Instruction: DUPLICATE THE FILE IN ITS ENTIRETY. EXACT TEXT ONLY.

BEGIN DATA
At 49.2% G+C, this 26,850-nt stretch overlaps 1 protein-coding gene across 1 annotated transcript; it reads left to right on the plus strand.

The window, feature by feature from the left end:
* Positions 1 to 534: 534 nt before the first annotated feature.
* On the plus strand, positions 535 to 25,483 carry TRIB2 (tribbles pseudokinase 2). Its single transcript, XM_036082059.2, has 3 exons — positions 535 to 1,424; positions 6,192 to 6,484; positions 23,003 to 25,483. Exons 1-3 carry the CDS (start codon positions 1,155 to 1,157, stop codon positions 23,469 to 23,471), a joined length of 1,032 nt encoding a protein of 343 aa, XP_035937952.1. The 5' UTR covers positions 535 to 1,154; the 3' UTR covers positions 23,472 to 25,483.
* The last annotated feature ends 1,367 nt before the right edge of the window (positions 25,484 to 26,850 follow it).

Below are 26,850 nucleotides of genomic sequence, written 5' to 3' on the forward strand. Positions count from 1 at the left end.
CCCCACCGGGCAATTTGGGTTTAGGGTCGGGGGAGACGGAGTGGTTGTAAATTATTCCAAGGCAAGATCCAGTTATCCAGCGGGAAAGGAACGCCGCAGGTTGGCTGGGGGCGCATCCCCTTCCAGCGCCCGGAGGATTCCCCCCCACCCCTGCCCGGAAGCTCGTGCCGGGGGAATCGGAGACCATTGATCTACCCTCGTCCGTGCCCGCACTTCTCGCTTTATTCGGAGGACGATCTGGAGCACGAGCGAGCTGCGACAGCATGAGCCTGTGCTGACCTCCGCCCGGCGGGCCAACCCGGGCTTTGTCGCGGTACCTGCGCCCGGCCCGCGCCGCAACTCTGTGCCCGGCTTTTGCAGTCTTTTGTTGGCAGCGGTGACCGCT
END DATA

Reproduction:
At 49.2% G+C, this 26,850-nt stretch overlaps 1 protein-coding gene across 1 annotated transcript; it reads left to right on the plus strand.

The window, feature by feature from the left end:
* Positions 1 to 534: 534 nt before the first annotated feature.
* On the plus strand, positions 535 to 25,483 carry TRIB2 (tribbles pseudokinase 2). Its single transcript, XM_036082059.2, has 3 exons — positions 535 to 1,424; positions 6,192 to 6,484; positions 23,003 to 25,483. Exons 1-3 carry the CDS (start codon positions 1,155 to 1,157, stop codon positions 23,469 to 23,471), a joined length of 1,032 nt encoding a protein of 343 aa, XP_035937952.1. The 5' UTR covers positions 535 to 1,154; the 3' UTR covers positions 23,472 to 25,483.
* The last annotated feature ends 1,367 nt before the right edge of the window (positions 25,484 to 26,850 follow it).

Below are 26,850 nucleotides of genomic sequence, written 5' to 3' on the forward strand. Positions count from 1 at the left end.
CCCCACCGGGCAATTTGGGTTTAGGGTCGGGGGAGACGGAGTGGTTGTAAATTATTCCAAGGCAAGATCCAGTTATCCAGCGGGAAAGGAACGCCGCAGGTTGGCTGGGGGCGCATCCCCTTCCAGCGCCCGGAGGATTCCCCCCCACCCCTGCCCGGAAGCTCGTGCCGGGGGAATCGGAGACCATTGATCTACCCTCGTCCGTGCCCGCACTTCTCGCTTTATTCGGAGGACGATCTGGAGCACGAGCGAGCTGCGACAGCATGAGCCTGTGCTGACCTCCGCCCGGCGGGCCAACCCGGGCTTTGTCGCGGTACCTGCGCCCGGCCCGCGCCGCAACTCTGTGCCCGGCTTTTGCAGTCTTTTGTTGGCAGCGGTGACCGCT